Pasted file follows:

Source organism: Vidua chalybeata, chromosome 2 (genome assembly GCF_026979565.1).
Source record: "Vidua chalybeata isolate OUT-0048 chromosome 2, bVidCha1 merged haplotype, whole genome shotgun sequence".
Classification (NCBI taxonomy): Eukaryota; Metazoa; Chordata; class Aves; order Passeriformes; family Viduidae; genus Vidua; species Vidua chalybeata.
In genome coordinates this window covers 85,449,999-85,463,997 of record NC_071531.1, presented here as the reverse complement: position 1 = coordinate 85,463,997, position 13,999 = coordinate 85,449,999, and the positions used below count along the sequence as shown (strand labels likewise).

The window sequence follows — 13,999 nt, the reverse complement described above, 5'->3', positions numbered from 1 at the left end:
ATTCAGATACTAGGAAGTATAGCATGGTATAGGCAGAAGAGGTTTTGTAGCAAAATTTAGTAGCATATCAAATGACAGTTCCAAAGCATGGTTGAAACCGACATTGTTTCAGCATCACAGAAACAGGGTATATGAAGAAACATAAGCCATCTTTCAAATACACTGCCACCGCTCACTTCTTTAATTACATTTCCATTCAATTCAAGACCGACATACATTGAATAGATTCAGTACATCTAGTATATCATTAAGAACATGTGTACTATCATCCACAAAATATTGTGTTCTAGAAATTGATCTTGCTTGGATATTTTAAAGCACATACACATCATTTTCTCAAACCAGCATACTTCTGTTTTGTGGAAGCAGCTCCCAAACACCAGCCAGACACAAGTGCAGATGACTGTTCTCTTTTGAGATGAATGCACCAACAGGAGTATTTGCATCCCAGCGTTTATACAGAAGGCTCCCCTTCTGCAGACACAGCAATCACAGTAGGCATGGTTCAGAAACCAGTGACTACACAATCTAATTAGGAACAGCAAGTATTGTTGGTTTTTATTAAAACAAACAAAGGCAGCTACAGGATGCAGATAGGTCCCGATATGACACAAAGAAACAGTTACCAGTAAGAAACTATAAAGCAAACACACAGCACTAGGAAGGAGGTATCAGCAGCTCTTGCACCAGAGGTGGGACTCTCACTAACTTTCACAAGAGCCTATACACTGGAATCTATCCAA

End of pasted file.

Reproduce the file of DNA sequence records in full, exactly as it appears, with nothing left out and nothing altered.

Source organism: Vidua chalybeata, chromosome 2 (genome assembly GCF_026979565.1).
Source record: "Vidua chalybeata isolate OUT-0048 chromosome 2, bVidCha1 merged haplotype, whole genome shotgun sequence".
Classification (NCBI taxonomy): Eukaryota; Metazoa; Chordata; class Aves; order Passeriformes; family Viduidae; genus Vidua; species Vidua chalybeata.
In genome coordinates this window covers 85,449,999-85,463,997 of record NC_071531.1, presented here as the reverse complement: position 1 = coordinate 85,463,997, position 13,999 = coordinate 85,449,999, and the positions used below count along the sequence as shown (strand labels likewise).

The window sequence follows — 13,999 nt, the reverse complement described above, 5'->3', positions numbered from 1 at the left end:
ATTCAGATACTAGGAAGTATAGCATGGTATAGGCAGAAGAGGTTTTGTAGCAAAATTTAGTAGCATATCAAATGACAGTTCCAAAGCATGGTTGAAACCGACATTGTTTCAGCATCACAGAAACAGGGTATATGAAGAAACATAAGCCATCTTTCAAATACACTGCCACCGCTCACTTCTTTAATTACATTTCCATTCAATTCAAGACCGACATACATTGAATAGATTCAGTACATCTAGTATATCATTAAGAACATGTGTACTATCATCCACAAAATATTGTGTTCTAGAAATTGATCTTGCTTGGATATTTTAAAGCACATACACATCATTTTCTCAAACCAGCATACTTCTGTTTTGTGGAAGCAGCTCCCAAACACCAGCCAGACACAAGTGCAGATGACTGTTCTCTTTTGAGATGAATGCACCAACAGGAGTATTTGCATCCCAGCGTTTATACAGAAGGCTCCCCTTCTGCAGACACAGCAATCACAGTAGGCATGGTTCAGAAACCAGTGACTACACAATCTAATTAGGAACAGCAAGTATTGTTGGTTTTTATTAAAACAAACAAAGGCAGCTACAGGATGCAGATAGGTCCCGATATGACACAAAGAAACAGTTACCAGTAAGAAACTATAAAGCAAACACACAGCACTAGGAAGGAGGTATCAGCAGCTCTTGCACCAGAGGTGGGACTCTCACTAACTTTCACAAGAGCCTATACACTGGAATCTATCCAA